Web sites generate a tremendous amount of data about how audiences react and customers perform — so much data that it’s hard to find time to analyze it and turn it into valuable information. In addition to the volume of data collected, many of the data types collected are unique to the Internet, such as Web server and email logs, which can make figuring out how to analyze the data challenging. Fortunately, many of the data analysis tools and techniques that have been around for many years can be used to turn data into insight.
One of the most unusual aspects of data about people and nature is its uneven distribution.
The first time many people are exposed to this phenomenon is in school, when an instructor predicts how grades will be distributed: A few people will make the highest grades, a few will receive the lowest grades, but most will have grades near the average. In other words, a graph of grades is normally shaped like a bell. The bell curve, technically called a “normal distribution,” turns out to describe how so many things in life are distributed.
What’s Height Got to Do With It?
Although a few men are significantly shorter and a few are substantially taller than the average for all men, the height of most adult men is near that average. The height of women also has a normal distribution, but around a slightly lower average.
So what does the height of anyone have to do with improving the targeting of online marketing? It’s not the height that we’re interested in. We’re interested in the shape of the curve that shows how data is distributed — especially when it doesn’t follow the normal bell shape.
For instance, if you survey all visitors to your Web site and ask them their height, you might be surprised to find that the data does not follow a normal distribution. Instead of having the standard single hump that a normal distribution has, a graph of this data would have two humps, that is, a bimodal distribution.
We would expect data about height to be normally distributed. So a bimodal distribution graph of height gives us a clue that more analysis is needed to identify what’s causing the unusual pattern in the data.
In this example, we would need to ask for the height and gender of each person to see the two underlying normal distributions. Without knowing the gender, we wouldn’t be able to tell if a survey response was from a tall woman or a medium-height man.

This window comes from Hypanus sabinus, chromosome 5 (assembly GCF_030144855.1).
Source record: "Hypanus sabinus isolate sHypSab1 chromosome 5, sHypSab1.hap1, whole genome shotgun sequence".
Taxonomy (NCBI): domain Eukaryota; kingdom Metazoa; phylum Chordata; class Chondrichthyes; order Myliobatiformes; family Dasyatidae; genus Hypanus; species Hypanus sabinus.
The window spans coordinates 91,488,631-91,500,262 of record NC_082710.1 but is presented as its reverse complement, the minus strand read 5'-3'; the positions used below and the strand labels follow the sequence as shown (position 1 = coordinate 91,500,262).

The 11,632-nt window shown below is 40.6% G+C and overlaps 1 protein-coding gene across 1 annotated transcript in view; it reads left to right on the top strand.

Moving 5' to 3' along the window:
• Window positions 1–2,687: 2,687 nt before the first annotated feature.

What Marketers Want to See
Although many activities are normally distributed, some activities that online marketers deal with actually have a bimodal distribution. Computer usage at many companies is usually the heaviest at midmorning and midafternoon, with a dip in usage during lunch. This means computer usage follows a bimodal distribution.
However, many Web sites receive traffic from multiple time zones, which means the dip in midday usage from one time zone occurs at the same time as the heavy midmorning usage from another time zone. When Web usage from several different time zones is added together, the data takes on a uniform distribution.
A system administrator might like to see a uniform distribution of server usage because it means servers are operating at a high efficiency. However, marketers should view a uniform distribution as a clue that more analysis is needed to uncover trends and patterns that are being obscured.
To spot the hidden behavior patterns in the data, it’s easy in some cases to use database commands to select a subset of the data to analyze. In other situations, more sophisticated analysis techniques are necessary to drill down into the data and identify meaningful results.
Online marketing is a complex collection of activities that raise awareness, provide information, and lead customers toward making a purchase. While we’re applying our marketing craft to generate sales, customers are evaluating multiple needs and values to make a purchase decision.
The complexities of consumer behavior go beyond knowing which Web pages were seen. We need to know why those Web pages were selected in the first place.
We can never know exactly why a person takes each of the actions he or she takes. However, we can use more sophisticated data analysis techniques to turn clues about behavior into a better understanding of our Web visitors and customers.
In an often fragmented workplace, where various departments have varying opinions and goals, it can be challenging to get everyone on the same page and make strategy meetings productive.
In part one a few weeks ago, we discussed what brand TLDs (top level domains) are, which brands are applying for them and why they might be important. Today, we’ll take an in-depth look at the potential benefits for brands, and explore the challenges brand TLDs could help solve.
According to a report, references to hashtags appeared in just 30% of Super Bowl 51's commercials this year, down from 45% a year ago.
The explosive growth of video in 2016 makes 2017 an important year for video content and as more publishers are tempted to use it, it’s useful to consider the best strategies to maximise its effectiveness.